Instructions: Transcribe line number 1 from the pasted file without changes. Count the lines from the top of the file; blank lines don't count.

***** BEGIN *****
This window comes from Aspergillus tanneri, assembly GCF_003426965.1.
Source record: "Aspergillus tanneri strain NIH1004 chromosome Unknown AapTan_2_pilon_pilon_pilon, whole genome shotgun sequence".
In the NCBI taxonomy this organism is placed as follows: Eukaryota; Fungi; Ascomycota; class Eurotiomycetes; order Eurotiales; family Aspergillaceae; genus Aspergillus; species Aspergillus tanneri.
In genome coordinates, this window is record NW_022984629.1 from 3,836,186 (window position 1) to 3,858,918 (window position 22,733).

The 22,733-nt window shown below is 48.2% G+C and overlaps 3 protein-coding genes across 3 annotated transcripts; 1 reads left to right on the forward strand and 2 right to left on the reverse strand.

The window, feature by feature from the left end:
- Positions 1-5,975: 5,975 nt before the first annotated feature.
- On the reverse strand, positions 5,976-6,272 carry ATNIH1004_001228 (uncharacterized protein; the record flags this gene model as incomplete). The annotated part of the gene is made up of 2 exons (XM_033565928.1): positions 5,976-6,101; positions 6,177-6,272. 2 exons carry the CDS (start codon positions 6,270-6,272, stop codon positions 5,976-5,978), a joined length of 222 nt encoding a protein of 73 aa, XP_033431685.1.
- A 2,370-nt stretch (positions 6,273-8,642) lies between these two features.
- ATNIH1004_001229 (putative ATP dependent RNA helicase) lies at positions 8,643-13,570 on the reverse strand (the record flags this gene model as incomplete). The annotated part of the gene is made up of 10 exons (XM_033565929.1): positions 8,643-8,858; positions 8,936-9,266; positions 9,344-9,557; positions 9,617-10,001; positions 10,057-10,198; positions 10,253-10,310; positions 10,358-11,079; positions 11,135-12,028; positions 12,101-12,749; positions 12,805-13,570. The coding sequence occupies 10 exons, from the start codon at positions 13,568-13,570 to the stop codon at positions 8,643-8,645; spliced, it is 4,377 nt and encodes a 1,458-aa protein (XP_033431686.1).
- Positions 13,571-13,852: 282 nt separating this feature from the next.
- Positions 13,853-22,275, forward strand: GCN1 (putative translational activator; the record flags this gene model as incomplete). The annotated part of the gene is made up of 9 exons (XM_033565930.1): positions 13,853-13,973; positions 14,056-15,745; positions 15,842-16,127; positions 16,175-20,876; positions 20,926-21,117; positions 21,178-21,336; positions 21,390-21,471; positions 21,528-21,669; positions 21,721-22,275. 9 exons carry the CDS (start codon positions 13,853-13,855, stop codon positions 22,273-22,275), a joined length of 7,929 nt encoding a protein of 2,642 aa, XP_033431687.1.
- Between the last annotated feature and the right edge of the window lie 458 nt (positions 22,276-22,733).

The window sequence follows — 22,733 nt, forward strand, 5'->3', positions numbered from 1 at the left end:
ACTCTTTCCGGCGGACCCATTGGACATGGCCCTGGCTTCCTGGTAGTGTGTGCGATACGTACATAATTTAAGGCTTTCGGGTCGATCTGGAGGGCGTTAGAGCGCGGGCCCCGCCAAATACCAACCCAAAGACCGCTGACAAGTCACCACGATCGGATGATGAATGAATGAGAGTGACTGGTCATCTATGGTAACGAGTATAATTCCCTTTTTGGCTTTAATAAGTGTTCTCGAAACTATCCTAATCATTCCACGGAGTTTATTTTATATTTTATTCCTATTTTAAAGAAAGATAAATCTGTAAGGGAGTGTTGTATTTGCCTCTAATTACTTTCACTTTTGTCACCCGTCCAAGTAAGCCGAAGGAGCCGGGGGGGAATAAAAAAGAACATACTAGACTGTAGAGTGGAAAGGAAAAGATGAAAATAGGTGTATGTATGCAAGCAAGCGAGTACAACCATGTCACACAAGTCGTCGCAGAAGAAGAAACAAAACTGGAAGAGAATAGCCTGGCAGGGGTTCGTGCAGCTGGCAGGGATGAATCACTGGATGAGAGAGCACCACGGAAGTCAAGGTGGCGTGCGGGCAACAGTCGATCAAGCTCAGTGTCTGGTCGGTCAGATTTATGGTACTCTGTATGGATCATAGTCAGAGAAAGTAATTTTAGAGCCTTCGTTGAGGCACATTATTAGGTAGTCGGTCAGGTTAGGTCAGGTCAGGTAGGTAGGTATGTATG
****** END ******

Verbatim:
This window comes from Aspergillus tanneri, assembly GCF_003426965.1.